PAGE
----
When I first took office in January, I asked the city attorney to draft legislation to expand the Legacy Business Program and create a second tier of small businesses known as Neighborhood Anchor Businesses. This program will celebrate our long-standing small businesses by prioritizing them for resources and legal services to prevent commercial evictions so they can continue serving our neighborhoods. The ordinance went before the Small Business Commission on April 26 and is expected to be sent to the Rules Committee and the full Board of Supervisors.

Summer Together

With support from my colleagues, including Budget Committee chair, Supervisor Matt Haney, the Board of Supervisors unanimously voted to allocate $15 million to support our working families this summer. This investment from the City, combined with philanthropic support championed by Mayor London Breed, will ensure that all 50,000 public school students in San Francisco will have access to some type of summer program through the Summer Together initiative.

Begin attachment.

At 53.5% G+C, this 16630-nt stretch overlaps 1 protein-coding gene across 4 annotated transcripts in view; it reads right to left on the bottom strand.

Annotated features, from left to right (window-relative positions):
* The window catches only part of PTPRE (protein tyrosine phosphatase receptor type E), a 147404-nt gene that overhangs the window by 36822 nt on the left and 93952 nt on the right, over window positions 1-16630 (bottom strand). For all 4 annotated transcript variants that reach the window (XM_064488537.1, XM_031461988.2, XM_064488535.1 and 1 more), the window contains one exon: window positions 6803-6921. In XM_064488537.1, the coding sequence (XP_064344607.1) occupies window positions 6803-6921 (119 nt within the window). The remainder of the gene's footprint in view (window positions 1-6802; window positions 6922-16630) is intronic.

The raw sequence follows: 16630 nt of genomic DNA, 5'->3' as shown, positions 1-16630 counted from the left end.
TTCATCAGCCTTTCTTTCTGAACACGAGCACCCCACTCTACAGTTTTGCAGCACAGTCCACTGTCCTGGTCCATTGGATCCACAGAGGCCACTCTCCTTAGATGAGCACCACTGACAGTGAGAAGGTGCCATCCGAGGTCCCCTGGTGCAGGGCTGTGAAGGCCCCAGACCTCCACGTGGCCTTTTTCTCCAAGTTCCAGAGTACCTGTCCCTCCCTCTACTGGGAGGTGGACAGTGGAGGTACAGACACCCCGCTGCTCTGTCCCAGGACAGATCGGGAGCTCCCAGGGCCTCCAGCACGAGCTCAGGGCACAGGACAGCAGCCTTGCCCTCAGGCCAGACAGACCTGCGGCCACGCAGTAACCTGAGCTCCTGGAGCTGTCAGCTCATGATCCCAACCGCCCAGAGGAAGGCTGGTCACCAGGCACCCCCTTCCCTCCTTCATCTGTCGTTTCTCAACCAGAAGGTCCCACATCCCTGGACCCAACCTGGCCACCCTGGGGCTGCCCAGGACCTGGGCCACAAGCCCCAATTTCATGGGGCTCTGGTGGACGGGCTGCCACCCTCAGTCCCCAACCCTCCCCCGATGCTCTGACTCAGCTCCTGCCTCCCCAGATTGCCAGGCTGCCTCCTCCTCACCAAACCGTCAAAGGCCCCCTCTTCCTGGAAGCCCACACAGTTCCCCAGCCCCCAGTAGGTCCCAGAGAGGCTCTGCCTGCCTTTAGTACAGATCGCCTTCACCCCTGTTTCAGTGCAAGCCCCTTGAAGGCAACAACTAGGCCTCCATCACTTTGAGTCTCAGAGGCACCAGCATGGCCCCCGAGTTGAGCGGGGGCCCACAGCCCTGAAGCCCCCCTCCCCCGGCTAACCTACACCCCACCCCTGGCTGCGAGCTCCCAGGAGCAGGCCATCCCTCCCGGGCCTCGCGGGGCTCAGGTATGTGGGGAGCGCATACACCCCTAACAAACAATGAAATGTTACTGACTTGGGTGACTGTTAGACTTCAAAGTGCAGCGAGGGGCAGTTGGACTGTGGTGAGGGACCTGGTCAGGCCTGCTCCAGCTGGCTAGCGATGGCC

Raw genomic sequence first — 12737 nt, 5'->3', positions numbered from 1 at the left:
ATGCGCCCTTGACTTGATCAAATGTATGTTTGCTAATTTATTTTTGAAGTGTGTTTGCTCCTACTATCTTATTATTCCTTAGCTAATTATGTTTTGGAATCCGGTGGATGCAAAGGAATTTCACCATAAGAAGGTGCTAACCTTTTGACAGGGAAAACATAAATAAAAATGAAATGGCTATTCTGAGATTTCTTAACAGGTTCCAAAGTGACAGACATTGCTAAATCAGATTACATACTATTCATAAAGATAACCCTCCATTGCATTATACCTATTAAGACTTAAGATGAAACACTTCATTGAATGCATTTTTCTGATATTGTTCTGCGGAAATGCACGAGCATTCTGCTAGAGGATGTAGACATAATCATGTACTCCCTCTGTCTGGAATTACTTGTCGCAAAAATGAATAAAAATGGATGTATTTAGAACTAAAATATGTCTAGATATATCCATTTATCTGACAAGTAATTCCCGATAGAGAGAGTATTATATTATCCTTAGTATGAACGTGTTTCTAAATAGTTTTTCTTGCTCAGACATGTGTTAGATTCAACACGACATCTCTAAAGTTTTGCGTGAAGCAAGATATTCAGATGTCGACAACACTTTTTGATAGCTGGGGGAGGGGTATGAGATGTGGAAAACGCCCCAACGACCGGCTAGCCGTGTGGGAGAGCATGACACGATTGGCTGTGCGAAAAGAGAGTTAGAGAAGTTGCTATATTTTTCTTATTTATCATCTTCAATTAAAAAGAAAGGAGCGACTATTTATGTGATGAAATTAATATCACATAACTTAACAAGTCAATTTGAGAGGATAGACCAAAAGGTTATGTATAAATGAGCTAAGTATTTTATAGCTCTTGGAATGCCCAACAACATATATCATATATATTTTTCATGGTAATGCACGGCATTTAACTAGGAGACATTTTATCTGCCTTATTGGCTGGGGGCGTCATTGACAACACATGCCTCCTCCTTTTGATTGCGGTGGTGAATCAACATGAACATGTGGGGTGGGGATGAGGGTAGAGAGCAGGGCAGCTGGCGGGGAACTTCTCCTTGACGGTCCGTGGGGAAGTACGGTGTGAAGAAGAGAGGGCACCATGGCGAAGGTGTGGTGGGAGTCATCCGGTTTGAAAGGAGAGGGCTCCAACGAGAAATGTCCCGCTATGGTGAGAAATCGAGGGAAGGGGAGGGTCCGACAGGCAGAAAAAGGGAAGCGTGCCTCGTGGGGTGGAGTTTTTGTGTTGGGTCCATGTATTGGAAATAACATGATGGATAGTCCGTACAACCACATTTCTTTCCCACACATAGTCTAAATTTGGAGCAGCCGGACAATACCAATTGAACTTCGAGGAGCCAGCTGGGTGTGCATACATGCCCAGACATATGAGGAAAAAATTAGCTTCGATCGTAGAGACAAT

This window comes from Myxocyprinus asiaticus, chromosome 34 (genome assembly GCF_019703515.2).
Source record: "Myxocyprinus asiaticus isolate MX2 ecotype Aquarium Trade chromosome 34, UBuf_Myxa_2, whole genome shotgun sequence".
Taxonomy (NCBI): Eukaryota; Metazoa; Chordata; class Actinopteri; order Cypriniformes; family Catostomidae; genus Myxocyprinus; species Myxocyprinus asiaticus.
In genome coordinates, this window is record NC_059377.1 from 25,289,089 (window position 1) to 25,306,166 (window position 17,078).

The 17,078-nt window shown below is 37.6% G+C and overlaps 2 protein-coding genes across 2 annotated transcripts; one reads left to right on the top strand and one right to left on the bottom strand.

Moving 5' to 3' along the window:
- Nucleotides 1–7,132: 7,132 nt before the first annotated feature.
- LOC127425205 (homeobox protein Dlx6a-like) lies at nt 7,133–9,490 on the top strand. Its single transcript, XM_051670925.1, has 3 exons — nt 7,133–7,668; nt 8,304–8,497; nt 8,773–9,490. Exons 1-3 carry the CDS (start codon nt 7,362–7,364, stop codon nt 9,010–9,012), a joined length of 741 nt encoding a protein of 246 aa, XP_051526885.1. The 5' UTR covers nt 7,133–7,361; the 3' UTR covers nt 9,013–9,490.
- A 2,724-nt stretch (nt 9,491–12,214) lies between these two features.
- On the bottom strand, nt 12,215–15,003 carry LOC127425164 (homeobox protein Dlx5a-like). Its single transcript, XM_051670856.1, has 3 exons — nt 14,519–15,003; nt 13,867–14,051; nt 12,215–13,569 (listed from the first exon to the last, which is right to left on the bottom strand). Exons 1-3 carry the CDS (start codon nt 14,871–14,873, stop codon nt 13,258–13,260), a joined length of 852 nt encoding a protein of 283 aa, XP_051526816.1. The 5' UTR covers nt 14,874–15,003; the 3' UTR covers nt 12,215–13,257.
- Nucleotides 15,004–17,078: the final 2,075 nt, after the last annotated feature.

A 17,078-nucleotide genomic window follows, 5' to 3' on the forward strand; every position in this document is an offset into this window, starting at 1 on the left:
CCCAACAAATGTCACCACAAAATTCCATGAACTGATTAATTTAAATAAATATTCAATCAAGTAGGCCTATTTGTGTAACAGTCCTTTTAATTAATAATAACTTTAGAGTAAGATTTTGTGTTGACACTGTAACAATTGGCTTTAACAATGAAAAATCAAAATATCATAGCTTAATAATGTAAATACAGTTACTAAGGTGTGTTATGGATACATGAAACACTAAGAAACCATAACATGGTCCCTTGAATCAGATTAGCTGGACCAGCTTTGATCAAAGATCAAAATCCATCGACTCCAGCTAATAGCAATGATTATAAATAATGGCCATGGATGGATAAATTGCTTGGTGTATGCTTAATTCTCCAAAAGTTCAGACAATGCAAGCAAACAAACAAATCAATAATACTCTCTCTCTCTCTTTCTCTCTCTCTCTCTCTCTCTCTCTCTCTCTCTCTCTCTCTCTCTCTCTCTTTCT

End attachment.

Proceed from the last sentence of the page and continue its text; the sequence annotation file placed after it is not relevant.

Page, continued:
To maximize access to these summer programs, I also introduced legislation that waives fees for these programs to further reduce barriers for working families. 

This legislation also calls for the City to produce a report on the impact and effectiveness of these programs. It is my hope that this report will help inform the work of the Students and Families Recovery and Inclusive Successful Enrichment (RISE) Working Group, and that it also lays the groundwork for us to continue this collaboration and explore whether we can make free summer camp a permanent program offered to our families.

Last but not least, I want to offer my sincere gratitude to the city agencies that have pulled together this incredible collaboration in record time, including San Francisco Unified School District, the Department of Children, Youth and their Families, Recreation and Park Department, and all of their staff, to offer the school sites and space necessary to make Summer Together a reality for our working families. 

Please know your feedback is always welcome, and I look forward to connecting with you directly.

This article was published in the Richmond Review in May 2021.